9. Physical violence such as punching, slapping, hitting, biting, pinching, kicking, pulling hair out, pushing, shoving, burning and strangling.
10. Denial by saying the abuse doesn't happen, or saying that you caused the abusive behaviour, being publicly gentle and patient, crying and begging for forgiveness and saying it will never happen again.
Teen Domestic Violence
Studies suggest that a quarter of girls aged 13 to 17 had experienced physical violence from a Boyfriend and a third had been pressured into sexual acts that they did not want. Children's charity NSPCC said they were alarmed by the number of young people who viewed abuse in relationships as normal. A few years ago an advertising campaign was launched to raise awareness for Domestic Violence in teen relationships, the director Shane Meadows said he wanted to highlight the problem of emotional violence, including verbal insults and controlling behavior such as monitoring text messages. The woman who led the study for this campaign was Christine Barker from Bristol University, Christine said that long term intervention in schools was also needed, she believes that schools need to look at what is happening in these teenagers lives and say to them "This is a serious issue, we do take your relationships and the concerns you have in it seriously." Christine said Schools need to challenge the violence and intimidation and control that is in these teenage relationships as it is in an adult relationship.
Teen Domestic Violence Statistics
1. Each year approximately one in four teenagers reports verbal, physical, emotional or sexual abuse.
2. On average two woman a week are killed by a male partner or former partner.
3. Approximately one in five high school girls has been physically or sexually abused by a dating partner.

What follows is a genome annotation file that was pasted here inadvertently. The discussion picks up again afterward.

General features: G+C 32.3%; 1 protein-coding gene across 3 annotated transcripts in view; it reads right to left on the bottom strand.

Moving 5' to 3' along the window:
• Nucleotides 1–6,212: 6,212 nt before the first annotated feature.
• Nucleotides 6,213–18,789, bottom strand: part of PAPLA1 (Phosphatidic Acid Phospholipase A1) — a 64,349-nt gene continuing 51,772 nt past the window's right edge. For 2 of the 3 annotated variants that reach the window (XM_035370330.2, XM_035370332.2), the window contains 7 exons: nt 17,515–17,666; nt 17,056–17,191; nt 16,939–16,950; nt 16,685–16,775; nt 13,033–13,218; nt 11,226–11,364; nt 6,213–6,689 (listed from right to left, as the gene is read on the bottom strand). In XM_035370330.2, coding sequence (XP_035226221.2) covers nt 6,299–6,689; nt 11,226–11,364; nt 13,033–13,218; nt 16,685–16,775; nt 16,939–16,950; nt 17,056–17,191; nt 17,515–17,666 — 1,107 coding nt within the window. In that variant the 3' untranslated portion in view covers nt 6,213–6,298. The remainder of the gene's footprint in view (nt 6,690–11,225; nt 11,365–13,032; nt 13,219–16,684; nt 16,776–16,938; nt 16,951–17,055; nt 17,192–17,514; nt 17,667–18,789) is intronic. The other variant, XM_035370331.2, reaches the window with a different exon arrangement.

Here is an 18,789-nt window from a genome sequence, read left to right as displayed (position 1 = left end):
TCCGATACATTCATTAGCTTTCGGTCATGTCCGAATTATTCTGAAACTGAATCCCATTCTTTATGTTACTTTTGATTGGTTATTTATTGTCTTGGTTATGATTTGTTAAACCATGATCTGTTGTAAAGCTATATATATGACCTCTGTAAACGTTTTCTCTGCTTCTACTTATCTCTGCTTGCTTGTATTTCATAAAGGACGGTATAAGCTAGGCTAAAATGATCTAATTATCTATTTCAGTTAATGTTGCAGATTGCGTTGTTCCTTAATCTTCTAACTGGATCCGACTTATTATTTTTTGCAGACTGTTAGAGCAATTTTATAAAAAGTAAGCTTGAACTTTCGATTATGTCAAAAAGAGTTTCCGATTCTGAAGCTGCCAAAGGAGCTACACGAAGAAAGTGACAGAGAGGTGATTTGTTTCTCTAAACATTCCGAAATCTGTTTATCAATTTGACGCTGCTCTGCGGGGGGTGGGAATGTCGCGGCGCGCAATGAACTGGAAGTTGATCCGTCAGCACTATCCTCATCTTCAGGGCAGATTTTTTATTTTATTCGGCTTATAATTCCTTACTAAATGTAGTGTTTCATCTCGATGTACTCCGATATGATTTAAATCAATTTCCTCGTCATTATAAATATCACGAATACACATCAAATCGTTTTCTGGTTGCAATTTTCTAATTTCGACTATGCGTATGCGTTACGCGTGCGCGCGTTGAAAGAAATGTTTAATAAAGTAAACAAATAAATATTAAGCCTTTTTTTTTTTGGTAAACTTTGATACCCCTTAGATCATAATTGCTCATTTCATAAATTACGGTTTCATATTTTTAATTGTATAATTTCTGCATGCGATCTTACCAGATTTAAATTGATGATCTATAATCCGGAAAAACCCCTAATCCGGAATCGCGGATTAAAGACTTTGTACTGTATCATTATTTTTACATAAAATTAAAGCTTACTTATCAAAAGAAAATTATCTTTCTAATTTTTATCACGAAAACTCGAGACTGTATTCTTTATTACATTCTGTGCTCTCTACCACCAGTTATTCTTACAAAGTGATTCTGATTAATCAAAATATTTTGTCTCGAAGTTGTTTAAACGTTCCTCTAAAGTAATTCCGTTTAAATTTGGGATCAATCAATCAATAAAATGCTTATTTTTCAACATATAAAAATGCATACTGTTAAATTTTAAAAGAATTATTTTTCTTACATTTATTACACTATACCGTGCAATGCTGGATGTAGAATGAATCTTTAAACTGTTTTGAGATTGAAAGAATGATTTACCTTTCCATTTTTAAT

4. The older the girls are the more likely they are to accept being bullied and controlled by a partner.
5. 30 % of Domestic Violence starts in pregnancy.
6. One in three teenagers admit to knowing a friend or peer who has been physically hurt by his/her partner through violent actions, such as hitting, punching, kicking, slapping or other violent actions.
7. Eighty percent of teens believe verbal abuse is a serious issue for their age group.
8. Nearly 20% of teenage girls who have been in a relationship said that their boyfriend had threatened violence or self harm in the event of a break-up.
9. The majority of teen dating abuse occurs in the home of one of the partners.
10. Nearly 80% of teen girls who have been victims of physical abuse in their relationship continue to date the abuser.
11. One in five young men and One in ten young women believe that abuse or violence against women is acceptable.
12. Domestic violence accounts for being 16% and one quarter, of all recorded violent crimes.
13. One incident of Domestic Violence is reported to police every minute
14. Between four and five woman in every one hundred, are abused during their pregnancies and/or after the birth.
15. Approximately one in five teenagers reports being a victim of emotional abuse
How Do i know if my child/someone i know is in a Domestic Violent Relationship?
1. Before they met their partner they were more outgoing and had far more friends than they have now.
2. They have become withdrawn, constantly crying or appear sad or depressed.
3. They constantly get calls and texts from their partner and they must get back to them straight away or their partner will become angry.
4. Their partner gets jealous if they look at another person or casually talk to others.
5. Their partner accuses them of behaviour that they don't actually engage in.